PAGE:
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Eucalyptus oil as a cosolvent in water-ethanol-gasoline mixtures

Barton, A.F.M. and Tjandra, J. (1989) Eucalyptus oil as a cosolvent in water-ethanol-gasoline mixtures. Fuel, 68 (1). pp. 11-17.

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The solubility data for water-ethanol-petrol-eucalyptus oil blends studied over the temperature range of − 30 to 40 °C are presented. The addition of eucalyptus oil as a cosolvent resulted in a significant depression of the cloud point temperature. Individual components of the eucalyptus oil were examined for their effect on the system, and results showed that most had little effect. Piperitone was the most effective, but 1,8-cineole was the most promising practical material. The ternary phase equilibrium data for the system water-petrol-ethanol were determined over the whole composition range at 0 and 25 °C; the addition of about 5% 1,8-cineole to petrol increased the single-phase area by more than 11%. The tie-line data were also obtained. These results suggest that eucalyptus oils, particularly those with high 1,8-cineole content, are potential cosolvents for hydrated ethanol fuel blends.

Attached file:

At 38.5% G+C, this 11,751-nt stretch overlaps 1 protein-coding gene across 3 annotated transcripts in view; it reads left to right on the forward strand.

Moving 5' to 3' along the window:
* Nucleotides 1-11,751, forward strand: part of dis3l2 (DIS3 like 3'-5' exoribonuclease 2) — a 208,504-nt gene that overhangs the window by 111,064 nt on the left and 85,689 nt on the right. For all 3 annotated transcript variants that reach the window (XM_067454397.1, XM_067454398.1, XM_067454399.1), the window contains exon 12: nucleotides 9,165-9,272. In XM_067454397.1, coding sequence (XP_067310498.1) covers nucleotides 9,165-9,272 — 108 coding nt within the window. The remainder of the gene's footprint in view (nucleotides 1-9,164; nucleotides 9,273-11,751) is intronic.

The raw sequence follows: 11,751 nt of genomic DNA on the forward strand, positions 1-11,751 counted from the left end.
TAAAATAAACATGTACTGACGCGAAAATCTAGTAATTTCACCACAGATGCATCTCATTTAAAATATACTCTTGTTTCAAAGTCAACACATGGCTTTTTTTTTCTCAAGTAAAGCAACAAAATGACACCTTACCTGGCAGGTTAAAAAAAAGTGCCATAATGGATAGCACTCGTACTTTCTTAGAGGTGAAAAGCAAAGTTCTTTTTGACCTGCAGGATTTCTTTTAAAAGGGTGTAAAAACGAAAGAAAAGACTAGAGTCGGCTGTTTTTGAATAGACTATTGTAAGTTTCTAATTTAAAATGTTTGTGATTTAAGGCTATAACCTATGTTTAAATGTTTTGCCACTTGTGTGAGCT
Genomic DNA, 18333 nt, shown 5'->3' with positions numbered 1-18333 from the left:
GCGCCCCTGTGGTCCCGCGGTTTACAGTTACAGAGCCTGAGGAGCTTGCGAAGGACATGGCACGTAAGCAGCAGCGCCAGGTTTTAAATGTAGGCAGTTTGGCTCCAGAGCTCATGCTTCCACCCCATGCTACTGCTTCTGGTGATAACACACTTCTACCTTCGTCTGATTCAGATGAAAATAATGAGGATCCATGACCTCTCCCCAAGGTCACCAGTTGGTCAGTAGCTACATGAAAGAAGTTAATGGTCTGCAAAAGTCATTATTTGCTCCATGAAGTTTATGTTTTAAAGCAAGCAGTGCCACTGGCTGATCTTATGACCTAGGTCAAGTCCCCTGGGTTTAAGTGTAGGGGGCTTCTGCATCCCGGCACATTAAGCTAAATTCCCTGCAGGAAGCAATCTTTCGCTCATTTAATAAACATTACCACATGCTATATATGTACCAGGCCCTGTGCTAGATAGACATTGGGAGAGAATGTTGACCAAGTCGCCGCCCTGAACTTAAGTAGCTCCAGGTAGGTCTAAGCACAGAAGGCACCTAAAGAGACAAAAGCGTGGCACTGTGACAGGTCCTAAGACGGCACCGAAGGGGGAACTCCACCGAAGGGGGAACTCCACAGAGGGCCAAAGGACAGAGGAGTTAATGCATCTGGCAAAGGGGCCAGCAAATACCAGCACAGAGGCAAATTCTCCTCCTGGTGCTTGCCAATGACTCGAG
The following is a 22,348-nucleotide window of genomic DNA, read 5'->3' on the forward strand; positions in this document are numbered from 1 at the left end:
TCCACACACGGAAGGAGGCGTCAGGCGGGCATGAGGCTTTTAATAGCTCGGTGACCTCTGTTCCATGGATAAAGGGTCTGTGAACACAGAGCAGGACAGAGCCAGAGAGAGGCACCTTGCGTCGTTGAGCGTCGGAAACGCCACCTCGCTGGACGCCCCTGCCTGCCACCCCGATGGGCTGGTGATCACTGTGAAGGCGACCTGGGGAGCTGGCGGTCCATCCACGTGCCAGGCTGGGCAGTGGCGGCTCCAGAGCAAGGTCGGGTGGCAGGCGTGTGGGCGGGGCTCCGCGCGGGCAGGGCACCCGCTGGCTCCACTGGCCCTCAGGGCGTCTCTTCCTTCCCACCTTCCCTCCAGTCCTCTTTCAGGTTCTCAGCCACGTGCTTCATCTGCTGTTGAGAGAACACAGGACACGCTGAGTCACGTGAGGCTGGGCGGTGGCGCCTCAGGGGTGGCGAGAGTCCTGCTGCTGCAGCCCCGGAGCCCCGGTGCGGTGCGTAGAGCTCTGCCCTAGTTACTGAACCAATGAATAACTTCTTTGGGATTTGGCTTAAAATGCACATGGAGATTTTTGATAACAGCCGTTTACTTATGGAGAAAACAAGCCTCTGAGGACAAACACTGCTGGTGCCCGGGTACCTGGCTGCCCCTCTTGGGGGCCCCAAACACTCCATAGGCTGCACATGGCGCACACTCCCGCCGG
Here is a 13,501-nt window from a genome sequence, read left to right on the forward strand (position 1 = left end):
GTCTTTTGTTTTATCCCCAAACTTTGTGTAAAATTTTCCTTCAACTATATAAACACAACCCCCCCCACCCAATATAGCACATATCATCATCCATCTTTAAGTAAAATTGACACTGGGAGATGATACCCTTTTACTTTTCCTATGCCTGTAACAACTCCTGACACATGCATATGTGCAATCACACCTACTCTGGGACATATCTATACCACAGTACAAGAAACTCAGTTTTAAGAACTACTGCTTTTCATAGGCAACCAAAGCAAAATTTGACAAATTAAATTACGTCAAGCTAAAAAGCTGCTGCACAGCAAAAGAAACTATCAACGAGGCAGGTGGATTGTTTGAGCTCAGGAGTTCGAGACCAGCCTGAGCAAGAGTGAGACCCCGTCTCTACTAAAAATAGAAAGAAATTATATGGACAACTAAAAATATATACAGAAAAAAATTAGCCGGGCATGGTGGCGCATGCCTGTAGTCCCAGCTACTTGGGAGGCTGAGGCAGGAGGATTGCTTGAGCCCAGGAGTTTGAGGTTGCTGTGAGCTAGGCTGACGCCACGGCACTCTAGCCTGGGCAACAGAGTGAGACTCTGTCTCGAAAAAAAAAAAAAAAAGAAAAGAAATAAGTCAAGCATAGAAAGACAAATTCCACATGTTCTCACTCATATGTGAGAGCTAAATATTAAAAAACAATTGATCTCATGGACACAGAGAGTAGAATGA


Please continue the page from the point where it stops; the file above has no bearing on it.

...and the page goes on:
Item Type: Journal Article
Murdoch Affiliation(s): School of Mathematical and Physical Sciences
Publisher: Elsevier BV
Copyright: © 1989 Published by Elsevier Ltd.
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